I guess I should just stick to ‘Andy Pettitte is hot’, ‘Phil Hughes for Cy Young Award’ and ‘Mo is God’ comments.

          • Joseph Pawlikowski

            In their defense, there wasn’t any humor in your comment.

          • bexarama

            Didn’t realize it was supposed to be funny.

    • Templeton “Brendog” Peck

      do you think he will ever get his fb up over 89-91 again? if he could he could be even BETTER

      • tommiesmithjohncarlos a/k/a Ridiculous Upside the Elder

        It would be nice.

        FWIW, while his regular four-seamer seems to be down about 2-3 mph or so, his cutter velocity has actually gone up this year:

        Also, according to FG/PitchFx, he’s throwing the cutter more than ever before and the four-seamer less than ever before. Go figure.

        Source: the internet

        • tommiesmithjohncarlos a/k/a Ridiculous Upside the Elder

          Derrr… typing “cutter”, thinking “curveball”. All that above is now gobbeldygook.

          (pours self a Pinstripe DFA IPA, goes back to sleep)

    • bexarama

      In his 5 starts since he made that quirky bullpen appearance vultured win on May 17th, Javy’s gone 4-1 with a 3.03 ERA,

      And that’s COUNTING the bad start against Minnesota. Damn.

      • tommiesmithjohncarlos a/k/a Ridiculous Upside the Elder


        He’s not Robbie Cano/Roger Clemens’s balls hot, but he’s at least Brett Gardner hot.

        • poster

          Oooh, Brett Gardner-and everybody knows Brett Gardner is only one step away from Roger Clemens’ balls.

          /You read correctly’d

    • Captain Jack

      against the Orioles, Blue Jays, and Astros

      The baseball boner’s version of the cold shower.


      In all seriousness though he’s essentially here to eat innings and be the fourth/fifth starter. Meaning, beat the bad teams and go deep into games. They don’t need him to be 2009 Javy, while we would all love that…that just simply isn’t happening. I would, however, love to see him get redemption. For a pitcher so talented he’s really had an awful career. In the Bill James Historical Baseball Abstract they had an award “can I try this career over again?” For the this decade it’d have to be Javier Vazquez, three fan bases that absolutely loathe him excellent peripheral stats but a rather pedestrian ERA, and he seems to get blamed for pretty much everything bad. He’s a great guy and a very talented pitcher, he deserves more than this. Hopefully him and Eiland work on a way to get around LHH powerhitters and he’ll experience the success that he deserves.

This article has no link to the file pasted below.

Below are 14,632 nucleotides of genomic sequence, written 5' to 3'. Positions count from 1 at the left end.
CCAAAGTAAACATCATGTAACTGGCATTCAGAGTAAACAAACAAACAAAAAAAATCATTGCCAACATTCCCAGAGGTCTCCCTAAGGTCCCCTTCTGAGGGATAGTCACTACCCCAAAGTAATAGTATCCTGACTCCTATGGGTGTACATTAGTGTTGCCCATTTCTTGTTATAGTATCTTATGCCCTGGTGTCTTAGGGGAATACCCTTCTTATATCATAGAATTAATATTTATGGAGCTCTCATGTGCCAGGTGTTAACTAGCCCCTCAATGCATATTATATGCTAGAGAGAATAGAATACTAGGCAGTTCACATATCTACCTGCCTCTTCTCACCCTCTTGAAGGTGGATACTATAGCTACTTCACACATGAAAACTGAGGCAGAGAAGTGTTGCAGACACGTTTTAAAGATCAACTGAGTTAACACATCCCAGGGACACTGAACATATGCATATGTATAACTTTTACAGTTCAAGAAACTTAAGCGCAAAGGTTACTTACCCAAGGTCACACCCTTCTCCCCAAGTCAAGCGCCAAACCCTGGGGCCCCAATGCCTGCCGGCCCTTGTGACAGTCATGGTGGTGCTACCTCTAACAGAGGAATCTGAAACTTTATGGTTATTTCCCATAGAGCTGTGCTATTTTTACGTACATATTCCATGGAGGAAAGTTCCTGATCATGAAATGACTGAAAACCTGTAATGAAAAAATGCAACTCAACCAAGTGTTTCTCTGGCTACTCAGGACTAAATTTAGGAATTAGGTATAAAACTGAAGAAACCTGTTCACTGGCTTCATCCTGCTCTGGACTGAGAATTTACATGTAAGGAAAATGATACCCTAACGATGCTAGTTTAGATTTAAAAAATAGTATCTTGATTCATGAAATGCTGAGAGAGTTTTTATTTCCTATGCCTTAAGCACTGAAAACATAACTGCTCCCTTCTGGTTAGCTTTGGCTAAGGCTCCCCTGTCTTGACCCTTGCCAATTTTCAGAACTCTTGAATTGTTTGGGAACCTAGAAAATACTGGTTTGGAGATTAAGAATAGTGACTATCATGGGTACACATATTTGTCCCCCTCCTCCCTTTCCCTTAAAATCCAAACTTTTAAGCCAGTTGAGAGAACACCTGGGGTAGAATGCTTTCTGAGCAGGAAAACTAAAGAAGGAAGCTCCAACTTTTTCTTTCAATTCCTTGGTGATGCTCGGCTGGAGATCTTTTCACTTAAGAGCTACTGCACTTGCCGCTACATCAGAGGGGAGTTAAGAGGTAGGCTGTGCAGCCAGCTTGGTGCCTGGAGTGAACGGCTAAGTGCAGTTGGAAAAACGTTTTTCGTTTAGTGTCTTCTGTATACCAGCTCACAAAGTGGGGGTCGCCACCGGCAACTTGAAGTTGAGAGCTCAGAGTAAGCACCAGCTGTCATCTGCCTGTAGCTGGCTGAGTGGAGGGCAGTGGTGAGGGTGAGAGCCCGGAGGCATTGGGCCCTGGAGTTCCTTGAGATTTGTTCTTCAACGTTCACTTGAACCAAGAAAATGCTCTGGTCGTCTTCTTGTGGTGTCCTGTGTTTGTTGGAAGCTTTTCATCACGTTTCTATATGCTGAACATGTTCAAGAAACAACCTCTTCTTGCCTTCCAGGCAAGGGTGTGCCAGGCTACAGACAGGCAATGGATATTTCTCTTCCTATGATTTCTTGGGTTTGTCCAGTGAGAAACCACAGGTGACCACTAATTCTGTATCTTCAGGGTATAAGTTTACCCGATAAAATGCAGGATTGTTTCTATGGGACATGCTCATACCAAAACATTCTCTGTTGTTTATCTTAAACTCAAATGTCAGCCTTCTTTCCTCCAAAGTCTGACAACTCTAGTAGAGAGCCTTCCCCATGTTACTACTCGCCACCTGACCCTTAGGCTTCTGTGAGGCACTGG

• Steve H

    We always hear about the Yankees circular lineup. They certianly have a circular rotation now.

    • tommiesmithjohncarlos a/k/a Ridiculous Upside the Elder

      WARNING: NOT SAFE FOR WORK; OBJECTIONABLE LANGUAGE IN AUDIBLE VOLUME (I wanted to really bold that shit to keep anyone from getting in trouble)

      • Dela G

        hahahahahahahaha i actually saw him perform this in los angeles a few years back. fucking hilarious

  • bexarama

    Take out Pettitte’s really bad start against Tampa and his ERA this season is 1.91. I know ERA isn’t the greatest stat but that’s good right? O_O

    • vin

      This has to be the best 3-4-5 starters in baseball. Off the top of my head, I can’t think of any other trio giving their team more quality innings in such a pressure cooker.

      Of course, a HUGE part of why these guys have been so good is because there hasn’t been any injuries (for the most part)- subtracting guys from the rotation, bumping guys up in the pecking order, forcing the Mitres, Novas and Gaudins of the world into regular action, etc.